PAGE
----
5. Reed Hastings, Netflix Co-Founder & CEO

Reed Hastings co-founded Netflix (NFLX) in 1997 and now serves as the company's CEO. He has led Netflix in maneuvering the evolving technological landscape and making the transition from a DVD mail-delivery service to the on-demand Internet streaming giant it is today.

Hastings has worked to expand Netflix's original content offerings and has supervised its forays into international markets.

Moreover, Netflix isn't the only tech company over which Hastings has influence. He joined the Facebook (NFLX) board in 2011 and served on Microsoft's (MSFT) board from 2007 to 2012.

4. Travis Kalanick, Uber CEO

Uber appears to be on its way to a $50 billion valuation, and an IPO for the company still doesn't appear to be on the near horizon. If and when it does go public, investors will have co-founder and CEO Travis Kalanick to thank for much of its success.

Kalanick launched ridesharing app Uber alongside Garrett Camp in 2009 and has watched his creation skyrocket since. But the company's explosive takeoff hasn't been without friction, as taxi companies have been less than welcoming to Uber's city-by-city rollout. Most recently, Kalanick has become the subject of a lawsuit claiming he stole the original Uber idea.

Despite obstacles, Kalanick remains confident and continues to forge ahead. Uber is currently testing out driverless cars in Pittsburgh.

3. Min-Liang Tan, Razer Co-Founder & CEO

Min-Liang Tan launched the games-products company alongside Robert Krakoff in 1998. Shortly after, they released the Razer Boomslang, the world's first gaming mouse.

Razer has come a long way since then, as has Tan, who serves as the company's CEO and creative director. He is a founding member of the Open Source Virtual Reality Alliance, which aims to push the virtual reality gaming experience forward and create an ecosystem to set up an open standard for the space.

Tan has also been involved in Razer's clampdown on counterfeit product sales online. "Counterfeit goods put a huge toll on innovation and growth across many industries worldwide," he said recently. "By investing in bringing down these operations, Razer hopes to set an example that that kind of criminal activity will not be tolerated.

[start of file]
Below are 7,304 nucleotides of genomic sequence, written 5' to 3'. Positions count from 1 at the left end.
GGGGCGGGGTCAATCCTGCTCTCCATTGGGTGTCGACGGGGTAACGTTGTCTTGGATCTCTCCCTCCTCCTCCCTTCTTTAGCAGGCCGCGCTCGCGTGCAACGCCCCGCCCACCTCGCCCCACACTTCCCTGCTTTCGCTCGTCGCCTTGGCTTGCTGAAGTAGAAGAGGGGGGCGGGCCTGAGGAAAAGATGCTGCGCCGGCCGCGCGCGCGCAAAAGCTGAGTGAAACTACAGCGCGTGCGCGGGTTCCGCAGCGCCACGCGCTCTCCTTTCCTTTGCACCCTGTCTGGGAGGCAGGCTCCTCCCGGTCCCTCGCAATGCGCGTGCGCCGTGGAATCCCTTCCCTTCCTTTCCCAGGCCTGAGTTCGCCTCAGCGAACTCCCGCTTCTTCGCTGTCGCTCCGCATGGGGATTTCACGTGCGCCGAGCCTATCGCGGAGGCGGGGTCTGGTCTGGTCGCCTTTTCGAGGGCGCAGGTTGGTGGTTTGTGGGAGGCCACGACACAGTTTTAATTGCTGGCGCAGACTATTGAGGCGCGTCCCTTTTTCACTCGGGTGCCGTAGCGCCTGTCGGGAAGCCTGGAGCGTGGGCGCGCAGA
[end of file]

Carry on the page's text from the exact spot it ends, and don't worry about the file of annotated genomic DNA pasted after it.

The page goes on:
2. Jony Ive, Apple Chief Design Officer

Jony Ive has been responsible for leading Apple's design team since 1996. Until being promoted to chief design officer this week, he served as the company's senior vice president of design.

Juniper Research notes Ive's work on the Apple Watch that is now being emulated by other smartwatch designers, including doodle functionality, near-field-communications and Wi-Fi capabilities and hardware features. Of course, he has left his mark on numerous Apple products in the past.

Following Ive's promotion, Richard Howarth and Alan Dye will lead the way on hardware and software design at Apple. Ive will oversee the team; however, some have suggested that Ive's promotion is actually a transition away from the company.

1. Satya Nadella, Microsoft CEO

Satya Nadella succeeded Steve Ballmer as CEO of Microsoft in early 2014 and has a more than 20-year trajectory with the company, which he first joined in 1992.

One of Nadella's most anticipated maneuvers since arriving at the helm of Microsoft has been the rollout of Windows-as-a-Service, much of which is still taking shape. The company's Windows 10 release will be its last version of Windows, and instead of launching major new releases in the future, Microsoft will make regular improvements and have updates.

Nadella is also moving Microsoft in a more device-neutral direction. He said in a recent interview with Fortune magazine that Windows 10 is the beginning of a new generation of Windows. "Windows has gone way beyond the PC," he said. "It's one core, one store, one platform."

This article is commentary by an independent contributor. At the time of publication, the author held no positions in the stocks mentioned.

More from Stocks

REPLAY: Jim Cramer on How to Navigate the Stock Market Amid Tariff Worries

REPLAY: Jim Cramer on How to Navigate the Stock Market Amid Tariff Worries

Jim Cramer: 4 Stocks Could Get Throttled By a 'Knock Down Drag Out' With China

Jim Cramer: 4 Stocks Could Get Throttled By a 'Knock Down Drag Out' With China

3 Warren Buffett Stock Picks That Could Be Perfect for Your Retirement Portfolio

3 Warren Buffett Stock Picks That Could Be Perfect for Your Retirement Portfolio

50 Stocks That Could Be Shredded If a U.S. Trade War With China Ignites

50 Stocks That Could Be Shredded If a U.S. Trade War With China Ignites

Why Starbucks Latest Data Reveal Should Worry Investors

Why Starbucks Latest Data Reveal Should Worry Investors